Mechanism to track finance

A national climate finance tracking mechanism is being piloted to monitor the appropriation of climate change funds in Pacific Island Countries (PICs).

Pacific Island Forum Secretariat (PIFS) Climate Change Finance Advisor, Exsley Taloiburi, said the tracking tool is being tested in two countries with a report to be presented at the 2020 Forum Economic Ministers Meeting (FEMM).

“The Forum Economic Ministers Meeting last year asked the Forum Secretariat to develop a National Climate Finance Tracking Mechanism or a tracking tool, which we have now developed it to a prototype and currently being piloted in two countries, specifically Vanuatu and Solomon Islands, working with their Ministries of Finance to apply the prototype, and report back with findings and outputs in the next FEMM meeting next year.”

According to Exsley, PIC’s have accessed over US$1.1 billion in the last decade alone from climate fund donors and multilateral and bilateral sources.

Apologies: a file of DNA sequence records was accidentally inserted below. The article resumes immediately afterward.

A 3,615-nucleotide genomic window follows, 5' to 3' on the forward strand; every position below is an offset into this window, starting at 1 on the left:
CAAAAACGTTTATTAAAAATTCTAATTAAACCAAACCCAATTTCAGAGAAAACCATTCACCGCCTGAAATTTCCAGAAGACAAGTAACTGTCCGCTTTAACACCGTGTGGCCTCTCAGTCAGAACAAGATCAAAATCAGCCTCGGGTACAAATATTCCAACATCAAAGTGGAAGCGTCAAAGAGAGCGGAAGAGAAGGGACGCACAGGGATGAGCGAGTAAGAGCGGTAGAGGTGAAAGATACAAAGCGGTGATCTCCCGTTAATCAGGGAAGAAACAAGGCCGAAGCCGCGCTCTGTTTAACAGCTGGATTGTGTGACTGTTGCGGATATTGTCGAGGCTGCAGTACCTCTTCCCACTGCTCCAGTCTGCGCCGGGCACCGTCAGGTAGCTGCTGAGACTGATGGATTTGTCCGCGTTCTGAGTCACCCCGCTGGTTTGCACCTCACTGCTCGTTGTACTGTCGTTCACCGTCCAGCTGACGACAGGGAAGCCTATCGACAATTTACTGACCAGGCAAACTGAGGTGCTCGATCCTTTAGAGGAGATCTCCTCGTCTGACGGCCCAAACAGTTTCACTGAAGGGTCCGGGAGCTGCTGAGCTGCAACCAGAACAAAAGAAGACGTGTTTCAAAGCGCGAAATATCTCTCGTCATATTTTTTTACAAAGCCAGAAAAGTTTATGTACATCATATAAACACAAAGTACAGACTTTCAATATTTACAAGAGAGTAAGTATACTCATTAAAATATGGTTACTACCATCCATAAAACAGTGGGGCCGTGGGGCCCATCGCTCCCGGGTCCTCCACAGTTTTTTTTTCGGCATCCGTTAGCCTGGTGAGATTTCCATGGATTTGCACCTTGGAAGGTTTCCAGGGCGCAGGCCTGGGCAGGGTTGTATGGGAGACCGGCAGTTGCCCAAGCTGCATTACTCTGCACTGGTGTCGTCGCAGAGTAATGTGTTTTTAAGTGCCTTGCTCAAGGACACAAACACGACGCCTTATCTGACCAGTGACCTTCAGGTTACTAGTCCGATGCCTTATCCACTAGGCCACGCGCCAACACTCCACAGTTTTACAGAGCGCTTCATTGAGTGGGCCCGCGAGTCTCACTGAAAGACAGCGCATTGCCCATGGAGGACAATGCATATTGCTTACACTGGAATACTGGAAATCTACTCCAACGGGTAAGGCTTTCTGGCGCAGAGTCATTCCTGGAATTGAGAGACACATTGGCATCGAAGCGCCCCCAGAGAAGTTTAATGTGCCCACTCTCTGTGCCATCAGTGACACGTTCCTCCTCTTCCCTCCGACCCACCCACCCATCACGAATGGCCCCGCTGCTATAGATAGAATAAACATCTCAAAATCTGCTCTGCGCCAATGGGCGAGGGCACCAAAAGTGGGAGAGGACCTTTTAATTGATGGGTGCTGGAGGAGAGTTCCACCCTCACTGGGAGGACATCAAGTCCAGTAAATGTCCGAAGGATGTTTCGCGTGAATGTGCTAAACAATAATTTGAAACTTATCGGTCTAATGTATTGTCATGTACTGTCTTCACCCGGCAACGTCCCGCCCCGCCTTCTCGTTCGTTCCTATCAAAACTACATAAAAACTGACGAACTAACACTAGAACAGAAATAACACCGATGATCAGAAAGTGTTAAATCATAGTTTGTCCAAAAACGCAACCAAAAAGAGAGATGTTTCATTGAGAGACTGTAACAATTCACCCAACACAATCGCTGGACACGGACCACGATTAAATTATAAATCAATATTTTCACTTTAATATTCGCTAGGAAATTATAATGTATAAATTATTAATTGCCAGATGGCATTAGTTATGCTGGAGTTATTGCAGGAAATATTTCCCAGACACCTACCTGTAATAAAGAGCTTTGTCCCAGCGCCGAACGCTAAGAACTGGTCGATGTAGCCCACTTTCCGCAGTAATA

Eleven Pacific Island countries have had hard projects approved, totaling about US$58 million from the Green Climate Fund alone.

Taloiburi said this is a testament that our countries and our governments are increasing the momentum in terms of the accessibility to these resources.

The focus now is to ensure the funds are effectively used by PIC’s to assist communities hit hard by climate change.

“At the moment our countries in the Pacific, including Papua New Guinea, have accessed a lot of money from these international climate finance sources. The issue that we currently have or we are grappling with at the moment is that we don’t have a tracking mechanism to actually track the financial flows from the pledged amounts internationally and how much of that actually trickles down to the country level.

“And also, how it’s been expanded from our Department of Finance or Department of Treasury at the National Level, the beneficiary sectors and also the effectiveness and quality of those investments.

“The intention of that is to track the effectiveness and the quality of those resources that have been accessed by our Pacific Island countries to see that there is tangible impact to the most vulnerable people living in the community from those millions of dollars that have been accessed,” he said.

(Climate Change Finance Advisor, Exsley Taloiburi)

Cedric Patjole